Saving is actually pretty simple — as long as your ventral striatum and medial prefrontal cortex are psyched about future rewards, you're good. Those are apparently the parts of your brain that are stimulated when it comes to delaying gratification, says a New York University study. A recent Daily Beast article delved into the psyche of frugality and pinpointed why some are more inclined to saving:
Psychologists and behavioral economists, meanwhile, are identifying the personality types and other traits that distinguish savers from spenders, showing that people who aren’t good savers are neither stupid nor irrational — but often simply don’t accurately foresee the consequences of not saving. Rewire the brain to find pleasure in future rewards, and you’re on the path to a future you really want.
Apparently, there are a couple of things you can do to rewire your brain. One of the less mainstream ways includes zapping the brain regions that affect gratification with weak electrical currents. The zaps are noninvasive and can increase or shut down activity in specific parts of your brain.
Not everyone wants their head zapped, so scientists have started researching more realistic ways to encourage your brain to embrace saving. Experts have found that since short-term memory is linked to planning for or envisioning the future, training your memory can build up a desire to save. Other suggestions include practicing delayed gratification and working on having a better social support network and increasing happiness. A positive mindset does wonders for decision-making and developing a long-term view about managing your finances.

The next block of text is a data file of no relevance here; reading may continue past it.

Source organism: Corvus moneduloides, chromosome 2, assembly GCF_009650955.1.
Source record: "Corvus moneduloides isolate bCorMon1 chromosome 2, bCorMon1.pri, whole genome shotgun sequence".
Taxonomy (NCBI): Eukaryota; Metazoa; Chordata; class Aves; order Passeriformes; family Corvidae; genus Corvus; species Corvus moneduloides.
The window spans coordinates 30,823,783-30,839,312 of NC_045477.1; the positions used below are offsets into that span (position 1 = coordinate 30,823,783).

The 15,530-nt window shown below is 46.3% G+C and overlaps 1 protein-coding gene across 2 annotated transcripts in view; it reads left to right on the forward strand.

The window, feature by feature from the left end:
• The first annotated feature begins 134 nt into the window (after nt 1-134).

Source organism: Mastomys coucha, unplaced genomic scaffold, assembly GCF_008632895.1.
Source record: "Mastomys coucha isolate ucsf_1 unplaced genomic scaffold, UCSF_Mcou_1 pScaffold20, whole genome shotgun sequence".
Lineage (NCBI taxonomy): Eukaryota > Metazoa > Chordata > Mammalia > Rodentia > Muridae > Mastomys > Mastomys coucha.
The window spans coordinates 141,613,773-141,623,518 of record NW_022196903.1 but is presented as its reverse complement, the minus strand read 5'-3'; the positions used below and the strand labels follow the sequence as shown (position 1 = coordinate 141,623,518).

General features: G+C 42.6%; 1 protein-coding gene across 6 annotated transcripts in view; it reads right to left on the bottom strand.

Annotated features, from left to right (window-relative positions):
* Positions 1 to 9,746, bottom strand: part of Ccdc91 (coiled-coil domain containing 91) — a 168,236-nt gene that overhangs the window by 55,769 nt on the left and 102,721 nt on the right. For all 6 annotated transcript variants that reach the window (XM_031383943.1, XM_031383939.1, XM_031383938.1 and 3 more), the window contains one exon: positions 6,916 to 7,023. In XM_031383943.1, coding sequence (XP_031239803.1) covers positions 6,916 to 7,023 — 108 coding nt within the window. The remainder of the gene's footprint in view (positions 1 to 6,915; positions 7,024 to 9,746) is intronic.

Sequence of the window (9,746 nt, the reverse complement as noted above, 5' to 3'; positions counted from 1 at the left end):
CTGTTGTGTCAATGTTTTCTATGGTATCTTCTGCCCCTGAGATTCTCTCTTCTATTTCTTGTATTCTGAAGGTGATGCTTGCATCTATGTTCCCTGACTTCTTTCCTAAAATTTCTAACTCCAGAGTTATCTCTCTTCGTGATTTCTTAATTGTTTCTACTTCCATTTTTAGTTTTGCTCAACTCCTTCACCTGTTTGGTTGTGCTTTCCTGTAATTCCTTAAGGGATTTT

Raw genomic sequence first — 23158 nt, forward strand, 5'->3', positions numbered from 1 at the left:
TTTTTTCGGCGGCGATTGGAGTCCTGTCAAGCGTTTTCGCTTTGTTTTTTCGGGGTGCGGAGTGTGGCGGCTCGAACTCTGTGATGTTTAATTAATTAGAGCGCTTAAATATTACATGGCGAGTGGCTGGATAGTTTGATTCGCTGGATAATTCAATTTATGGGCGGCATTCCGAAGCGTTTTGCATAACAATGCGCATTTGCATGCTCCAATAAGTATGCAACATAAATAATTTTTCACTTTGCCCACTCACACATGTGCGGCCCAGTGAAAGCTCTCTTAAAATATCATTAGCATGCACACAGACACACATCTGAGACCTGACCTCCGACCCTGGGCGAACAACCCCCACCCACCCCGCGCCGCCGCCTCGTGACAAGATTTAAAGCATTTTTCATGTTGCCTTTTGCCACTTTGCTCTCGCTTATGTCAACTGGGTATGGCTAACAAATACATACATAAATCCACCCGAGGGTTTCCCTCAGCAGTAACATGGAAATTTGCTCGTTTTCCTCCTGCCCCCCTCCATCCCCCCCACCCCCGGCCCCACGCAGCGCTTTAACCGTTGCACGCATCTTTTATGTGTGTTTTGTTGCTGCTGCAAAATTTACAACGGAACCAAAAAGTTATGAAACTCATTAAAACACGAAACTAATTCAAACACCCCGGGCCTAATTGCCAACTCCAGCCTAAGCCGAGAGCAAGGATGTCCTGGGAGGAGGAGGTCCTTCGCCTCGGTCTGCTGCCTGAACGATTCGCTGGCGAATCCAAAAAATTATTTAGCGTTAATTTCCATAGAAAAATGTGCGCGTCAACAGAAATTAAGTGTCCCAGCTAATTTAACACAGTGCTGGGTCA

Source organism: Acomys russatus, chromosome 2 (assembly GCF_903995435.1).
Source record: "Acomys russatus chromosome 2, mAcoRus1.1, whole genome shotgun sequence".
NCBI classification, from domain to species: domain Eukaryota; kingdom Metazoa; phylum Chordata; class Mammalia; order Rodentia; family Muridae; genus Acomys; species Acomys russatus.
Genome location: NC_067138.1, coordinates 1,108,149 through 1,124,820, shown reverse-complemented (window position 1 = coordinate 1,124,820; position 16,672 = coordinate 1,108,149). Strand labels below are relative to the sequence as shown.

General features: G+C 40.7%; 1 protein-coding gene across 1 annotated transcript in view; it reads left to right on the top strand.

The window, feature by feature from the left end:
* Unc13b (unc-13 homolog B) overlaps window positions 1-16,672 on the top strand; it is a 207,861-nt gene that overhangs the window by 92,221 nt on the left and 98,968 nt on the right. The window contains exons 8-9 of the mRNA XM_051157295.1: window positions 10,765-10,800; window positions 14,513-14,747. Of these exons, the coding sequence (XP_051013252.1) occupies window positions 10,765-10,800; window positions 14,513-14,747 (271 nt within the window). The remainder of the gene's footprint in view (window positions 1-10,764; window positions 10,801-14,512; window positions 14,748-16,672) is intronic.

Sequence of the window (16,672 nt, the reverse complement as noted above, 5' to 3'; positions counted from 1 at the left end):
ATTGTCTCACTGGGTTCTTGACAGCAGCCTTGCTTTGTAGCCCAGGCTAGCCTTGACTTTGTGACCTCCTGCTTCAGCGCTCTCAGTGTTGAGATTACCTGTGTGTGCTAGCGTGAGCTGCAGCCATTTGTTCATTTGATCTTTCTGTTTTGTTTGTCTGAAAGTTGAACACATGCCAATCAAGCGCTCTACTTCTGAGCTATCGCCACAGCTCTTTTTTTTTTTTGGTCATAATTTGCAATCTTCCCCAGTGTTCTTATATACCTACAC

It sounds cliche, but I personally think that all you need is time to develop a better attitude about saving. I definitely feel that my money practices have improved as I matured. I was always conscious of saving, but it definitely struck home for me more once I graduated. What about you — when did you start caring about your finances?